Retrofitted rickshaws help men who can’t walk get behind the steering wheel

Published: September 10, 2012
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All the controls are within the driver’s reach and each vehicle is hooked up to a call centre.

All the controls are within the driver’s reach and each vehicle is hooked up to a call centre.

KARACHI: After spending a rough night on the road a few years ago, Imran Ghanchi, a physically challenged rickshaw driver, vowed not to drive again. His three-wheeler had run out of gas near West Wharf, and everyone he asked for a tow refused. He was stranded and because of his polio, walking to the nearest petrol station was not an option.

Today, however, the 32-year-old is back behind the steering wheel of a rickshaw, but this one is special thanks to the Network of Organisations Working for People with Disabilities, Pakistan. All of the controls are located at the tips of his fingers. The Pakistani-made Sazgar CNG rickshaw has only hand controls, which means that the gear, clutch and accelerator are all fixed to the steering handle and the brake is an elevated lever.

“This rickshaw has better features than the one I had,” explained Ghanchi. “I am encouraging other disabled people to become drivers.” He is buoyed by the backing of the network.

The vehicle is owned by the network, explains project manager Reem Khan. “The concept is to support disabled people as a part of the society through employment. We want them to have their own income, and not earn pity.”

The network has been donated twenty CNG rickshaws, out of which it has customized one, catering to Ghanchi’s requirement at a cost of Rs200,000. But it needs money to fix the rest of the fleet to other specifications.

All of the rickshaws are fitted with microphones, as the network will soon set up a call centre to coordinate between drivers and customers. Trakkar systems have been installed to help inform people at the office about their exact location. Each rickshaw also has a meter and they plan to fix the rates between Rs10 and Rs12 per kilometre.

Ghanchi was a perfect first experiment as he had worked on retrofitting his previous rickshaw and had helped customise 20 motorcycles with extra tyres for other men with special needs. It has been a long journey from being diagnosed with polio at two, to trying his hand at running a paan stall and attempting to earn a living as a plumber.

There is no total figure of how many people are living with polio in Pakistan. Dr Iqbal Memon, who has been associated with the polio drive since 1984, said that he estimated it was 1.2 million if they started counting 25 years before the vaccinations started and the number of people who were diagnosed but have recovered.

As Ghanchi smoothly test drives his new wheels on the streets of Clifton, there appears to be no difference between him and other rickshaw drivers. It is only when he alights that it becomes clear that he is a person with special needs. “When people ask me how I can drive as a ‘maazoor’, I tell them put me up against any top driver to compare.”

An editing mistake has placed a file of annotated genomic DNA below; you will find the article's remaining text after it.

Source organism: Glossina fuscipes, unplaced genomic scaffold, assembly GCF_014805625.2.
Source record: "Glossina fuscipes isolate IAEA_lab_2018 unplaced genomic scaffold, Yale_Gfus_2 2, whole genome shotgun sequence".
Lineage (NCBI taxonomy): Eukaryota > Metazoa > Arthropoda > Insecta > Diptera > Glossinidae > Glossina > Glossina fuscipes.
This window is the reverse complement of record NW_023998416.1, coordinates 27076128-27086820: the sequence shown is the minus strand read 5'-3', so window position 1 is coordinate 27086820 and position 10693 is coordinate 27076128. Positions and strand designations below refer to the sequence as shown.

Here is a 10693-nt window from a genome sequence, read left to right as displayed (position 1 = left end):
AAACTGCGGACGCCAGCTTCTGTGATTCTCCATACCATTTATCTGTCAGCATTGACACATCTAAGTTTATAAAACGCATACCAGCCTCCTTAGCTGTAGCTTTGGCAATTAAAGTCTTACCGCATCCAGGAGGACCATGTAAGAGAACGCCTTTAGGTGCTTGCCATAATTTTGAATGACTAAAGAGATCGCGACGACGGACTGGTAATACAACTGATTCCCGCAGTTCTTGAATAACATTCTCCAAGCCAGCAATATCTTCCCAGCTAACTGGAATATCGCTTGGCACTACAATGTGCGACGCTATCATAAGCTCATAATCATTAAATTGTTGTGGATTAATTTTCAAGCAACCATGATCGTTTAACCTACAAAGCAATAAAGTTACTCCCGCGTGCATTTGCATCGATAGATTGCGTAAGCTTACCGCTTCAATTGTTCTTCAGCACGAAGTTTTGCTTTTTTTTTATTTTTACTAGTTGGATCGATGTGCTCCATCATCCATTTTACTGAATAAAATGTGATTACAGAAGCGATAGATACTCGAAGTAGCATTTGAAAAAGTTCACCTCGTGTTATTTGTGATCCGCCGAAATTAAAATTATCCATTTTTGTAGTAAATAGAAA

It has taken some time to get used to the new settings, but the network enlisted the help of a trainer, Mustafa. “I want to remove the fear from other disabled men, who think they can’t drive,” he told The Express Tribune. “I want them to know that they can do anything!”

It takes a month to train the drivers, so they can ferry anyone from Baldia to Ranchore Line, but there is the small glitch of trying to acquire a licence. “Licencing officials had refused to grant the permit and said it was impossible,” Ghanchi said. He persisted, however, armed with medical statements that certified that he had complete control of his upper body and his eyesight and hearing were not impaired. It took a week to get a learner’s licence then.

Now, the network hopes that the public will respond. Once the service is launched, Reem Khan is targeting students. “Youngsters are more accommodating than others,” she said. “It would be nice if they travelled in rickshaws and helped make these people a part of our society.”

Published in The Express Tribune, September 10th, 2012.

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Reader Comments (3)

  • Aamir, Toronto
    Sep 10, 2012 - 1:29AM

    Kudos to all those who helped this young man and shame on those who refused to help him while he was stranded.

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  • Muslim
    Sep 10, 2012 - 1:35AM

    Trakkar systems or Tracker Systems

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  • Omer
    Sep 10, 2012 - 6:01AM

    When I visited Pakistan after half a decade and with someone who needed handicap access to buildings, I was shocked to find a real lack of facilities for the physically challenged. Ofcourse, I never noticed it as I never it before but when I did I was shocked to notice how sidelined disabled people are in Pakistan. This is great news and a step in the right direction. Now if only we can have handicap accessible building entries (i.e. no footsteps) and have elevators in most buildings. Handicapped people deserve the same privileges as everyone else.

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